OK, back to the fortunate world in which we do have such a thing as COT data. Once you accept the validity and accuracy of the data (as I do) and look at the report with an open mind, a clear pattern of commercial collusion emerges, namely, that the commercials always buy on the way down in price and always sell on the way up. Just to be fair, it is not only the commercials who behave in unison, but the counterparty technical funds and other speculators also operate cohesively in buying on the way up in price and selling on the way down. Therefore, I suppose someone could say that it is the technical funds who are the colluders, since they buy and sell as a group and it is their current selling that is driving the price lower.
What it comes down to is this do you think that the technical funds are snookering the commercials or, as I claim, that the commercials are leading the tech funds into and out from the market through short term price manipulation? Please remember that the commercials, mostly big banks led by JPMorgan, seem to dominate every aspect of our financial system and have been found guilty of collusion in other venues (LIBOR). Do you think these big banks are the ones being cheated in COMEX silver?
At the lows, the price of silver was down more than $1.50 for the week, while gold was down more than $40 from Friday's close. The volume this week has been high and it appears there will be additional significant reductions in the headline number of the total commercial net short positions in COMEX silver and gold in this Friday's COT. If I had to guess, I would say around a 4000 to 5000 contract net reduction in silver and a 15,000 net contract reduction in gold (hopefully more than this in each market). That's through yesterday's cut-off; today's action will undoubtedly reduce the total commercial net short position even further.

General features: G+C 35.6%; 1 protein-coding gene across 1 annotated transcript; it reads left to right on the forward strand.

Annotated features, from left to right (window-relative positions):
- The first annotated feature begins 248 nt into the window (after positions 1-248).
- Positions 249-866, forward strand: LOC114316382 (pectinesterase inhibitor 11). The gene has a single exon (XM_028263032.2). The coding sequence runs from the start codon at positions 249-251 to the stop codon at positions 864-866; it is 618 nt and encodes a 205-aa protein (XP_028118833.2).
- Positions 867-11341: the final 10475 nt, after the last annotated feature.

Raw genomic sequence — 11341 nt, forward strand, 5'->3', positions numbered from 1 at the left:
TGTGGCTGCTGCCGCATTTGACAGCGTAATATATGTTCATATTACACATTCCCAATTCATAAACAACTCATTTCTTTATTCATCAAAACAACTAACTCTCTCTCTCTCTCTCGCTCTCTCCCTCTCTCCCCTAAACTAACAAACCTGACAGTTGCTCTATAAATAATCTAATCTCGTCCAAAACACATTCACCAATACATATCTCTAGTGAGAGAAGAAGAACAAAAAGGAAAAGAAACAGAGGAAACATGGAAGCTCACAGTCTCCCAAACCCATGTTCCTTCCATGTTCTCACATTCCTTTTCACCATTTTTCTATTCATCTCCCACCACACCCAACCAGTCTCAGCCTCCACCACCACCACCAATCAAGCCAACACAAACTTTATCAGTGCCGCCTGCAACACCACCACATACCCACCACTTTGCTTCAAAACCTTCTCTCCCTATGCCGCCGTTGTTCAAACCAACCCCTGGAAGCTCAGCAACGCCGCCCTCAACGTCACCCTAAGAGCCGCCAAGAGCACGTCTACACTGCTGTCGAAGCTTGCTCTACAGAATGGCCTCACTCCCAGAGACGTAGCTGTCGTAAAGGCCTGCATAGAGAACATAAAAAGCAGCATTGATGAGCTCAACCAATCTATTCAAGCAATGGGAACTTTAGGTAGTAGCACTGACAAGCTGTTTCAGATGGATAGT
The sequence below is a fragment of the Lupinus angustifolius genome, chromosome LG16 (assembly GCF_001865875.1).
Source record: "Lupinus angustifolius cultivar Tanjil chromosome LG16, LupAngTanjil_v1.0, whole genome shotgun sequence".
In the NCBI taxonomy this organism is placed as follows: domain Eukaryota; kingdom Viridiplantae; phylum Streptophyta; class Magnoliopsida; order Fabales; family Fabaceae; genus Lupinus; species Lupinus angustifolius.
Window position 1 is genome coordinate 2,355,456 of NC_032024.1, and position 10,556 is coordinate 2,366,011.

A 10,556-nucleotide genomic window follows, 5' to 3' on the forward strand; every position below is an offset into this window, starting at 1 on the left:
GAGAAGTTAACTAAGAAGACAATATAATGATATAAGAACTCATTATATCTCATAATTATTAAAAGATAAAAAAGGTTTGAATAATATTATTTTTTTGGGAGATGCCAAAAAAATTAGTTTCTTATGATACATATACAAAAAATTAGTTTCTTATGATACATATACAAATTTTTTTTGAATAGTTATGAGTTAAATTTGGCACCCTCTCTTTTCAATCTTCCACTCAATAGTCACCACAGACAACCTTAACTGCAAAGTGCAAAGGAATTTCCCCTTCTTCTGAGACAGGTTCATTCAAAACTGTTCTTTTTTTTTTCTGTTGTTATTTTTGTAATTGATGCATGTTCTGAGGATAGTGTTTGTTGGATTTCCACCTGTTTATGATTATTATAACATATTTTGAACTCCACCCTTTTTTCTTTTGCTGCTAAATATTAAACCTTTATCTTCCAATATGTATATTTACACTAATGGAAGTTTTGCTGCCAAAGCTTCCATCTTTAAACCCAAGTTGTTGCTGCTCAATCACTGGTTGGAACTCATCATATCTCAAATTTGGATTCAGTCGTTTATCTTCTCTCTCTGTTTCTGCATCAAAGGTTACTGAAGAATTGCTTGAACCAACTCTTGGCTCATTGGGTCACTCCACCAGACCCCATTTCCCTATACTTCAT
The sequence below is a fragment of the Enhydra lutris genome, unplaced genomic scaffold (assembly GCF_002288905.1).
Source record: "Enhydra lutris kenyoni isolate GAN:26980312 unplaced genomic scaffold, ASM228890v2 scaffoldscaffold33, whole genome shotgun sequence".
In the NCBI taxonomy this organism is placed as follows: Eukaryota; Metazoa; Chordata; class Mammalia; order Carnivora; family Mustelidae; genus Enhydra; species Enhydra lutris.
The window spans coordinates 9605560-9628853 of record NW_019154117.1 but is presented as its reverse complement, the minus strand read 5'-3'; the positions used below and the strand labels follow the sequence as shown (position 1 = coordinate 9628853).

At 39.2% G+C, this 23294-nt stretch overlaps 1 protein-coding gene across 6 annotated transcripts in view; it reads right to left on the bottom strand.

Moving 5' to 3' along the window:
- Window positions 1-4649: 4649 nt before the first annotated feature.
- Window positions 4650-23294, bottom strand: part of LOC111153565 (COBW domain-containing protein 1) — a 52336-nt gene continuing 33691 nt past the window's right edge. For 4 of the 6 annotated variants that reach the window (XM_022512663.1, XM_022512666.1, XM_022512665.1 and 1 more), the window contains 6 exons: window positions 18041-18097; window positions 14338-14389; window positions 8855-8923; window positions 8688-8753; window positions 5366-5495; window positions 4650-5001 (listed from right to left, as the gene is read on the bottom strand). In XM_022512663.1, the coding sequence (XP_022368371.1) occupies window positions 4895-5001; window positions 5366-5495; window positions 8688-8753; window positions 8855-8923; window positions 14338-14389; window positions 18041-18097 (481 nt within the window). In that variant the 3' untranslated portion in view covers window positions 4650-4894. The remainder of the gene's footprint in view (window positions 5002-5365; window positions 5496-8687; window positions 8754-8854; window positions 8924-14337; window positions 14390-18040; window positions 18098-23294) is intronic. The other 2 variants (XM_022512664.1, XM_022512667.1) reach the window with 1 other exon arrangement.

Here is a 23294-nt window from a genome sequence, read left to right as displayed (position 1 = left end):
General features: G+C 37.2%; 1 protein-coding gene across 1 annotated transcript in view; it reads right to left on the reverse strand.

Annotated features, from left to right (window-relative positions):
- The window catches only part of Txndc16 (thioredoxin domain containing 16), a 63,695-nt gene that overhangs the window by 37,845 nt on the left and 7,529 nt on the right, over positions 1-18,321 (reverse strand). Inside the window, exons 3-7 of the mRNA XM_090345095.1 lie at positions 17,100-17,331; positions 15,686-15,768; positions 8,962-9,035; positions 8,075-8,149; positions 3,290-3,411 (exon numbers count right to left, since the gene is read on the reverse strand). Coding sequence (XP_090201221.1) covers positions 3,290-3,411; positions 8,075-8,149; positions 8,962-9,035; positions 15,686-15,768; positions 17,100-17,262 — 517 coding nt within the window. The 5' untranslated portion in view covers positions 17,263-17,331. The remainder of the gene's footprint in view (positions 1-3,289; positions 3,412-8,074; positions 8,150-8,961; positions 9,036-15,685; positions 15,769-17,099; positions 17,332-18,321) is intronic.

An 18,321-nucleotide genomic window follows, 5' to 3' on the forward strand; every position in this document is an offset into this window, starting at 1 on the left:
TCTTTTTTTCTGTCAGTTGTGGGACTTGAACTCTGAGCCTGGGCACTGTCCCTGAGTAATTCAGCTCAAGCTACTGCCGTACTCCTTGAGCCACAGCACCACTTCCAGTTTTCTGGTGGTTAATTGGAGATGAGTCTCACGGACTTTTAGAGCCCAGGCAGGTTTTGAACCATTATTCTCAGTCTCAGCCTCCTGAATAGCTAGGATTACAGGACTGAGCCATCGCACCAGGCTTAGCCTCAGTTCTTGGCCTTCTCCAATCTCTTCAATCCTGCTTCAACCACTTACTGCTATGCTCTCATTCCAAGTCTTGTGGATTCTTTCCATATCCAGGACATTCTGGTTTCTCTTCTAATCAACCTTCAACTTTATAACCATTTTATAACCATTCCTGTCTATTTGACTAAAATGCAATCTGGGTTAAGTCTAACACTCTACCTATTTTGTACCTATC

One thing to keep in mind is that there is a very good reason why silver always drops more sharply than gold in these orchestrated price smashes. Silver is where the really big problem for JPMorgan exists in terms of manipulation; it is where they are most exposed to liability. It is why JPMorgan is singled out as the prime silver manipulator, even by those who are not capable of explaining why it is JPM that they are naming. I have no problem in identifying JPMorgan as the big silver crook (although I am mindful of the bank's political influence and power). Thank goodness for the COT and Bank Participation Reports which clearly prove JPMorgan's silver manipulation over the past 5 years. And it matters not to me that the US Government may be backstopping this crooked bank; the silver manipulation is criminal, regardless of who is to blame.
I know it is no fun that silver investors suffer emotional pain and suffering at the hands of JPMorgan and their collusive crooked partners at the CME. Unfortunately, there is no escape from the periodic and deliberate price smashes, except to resort to short term trading which will prove disastrous for most. But stepping aside, even temporarily, from a core silver position raises the risk of missing the big up move to come in silver. Instead, the best way to cope with the intentional price downdrafts is to do what has worked best historically at times of previous price smashes, namely, hold tight and buy more silver if you are able to do so. Under the hood, the price outlook is bright.
If there is a unique aspect to the current takedown it is the emergence of new technical fund short selling, not only in gold and silver, but in COMEX copper as well. I don't know why the technical funds (in the managed money category of the disaggregated COT report) have chosen this time to establish record gross short positions in these markets, but that is secondary to the fact that they hold such positions in COMEX silver and copper and after this week's COT, may hold new record gross short positions in all three markets. Remember, the scam is that the commercials aren't selling; they are duping the technical funds into selling and selling short. This raises a number of issues.
First, from a regulatory point of view, why should technical funds be allowed to go short in such a big way that causes silver prices to fall with no regard to actual supply/demand fundamentals? Since February 5, the technical fund gross short position in COMEX silver has expanded by roughly 20,000 contracts (probably much more in the coming COT report). That is equal to 100 million oz of silver sold short by the tech funds. This short sale of 100 million oz of paper silver is the prime cause of the big price decline. Yes, these tech funds were tricked into this big short sale by JPMorgan and the other collusive commercials, but leave that aside for a moment.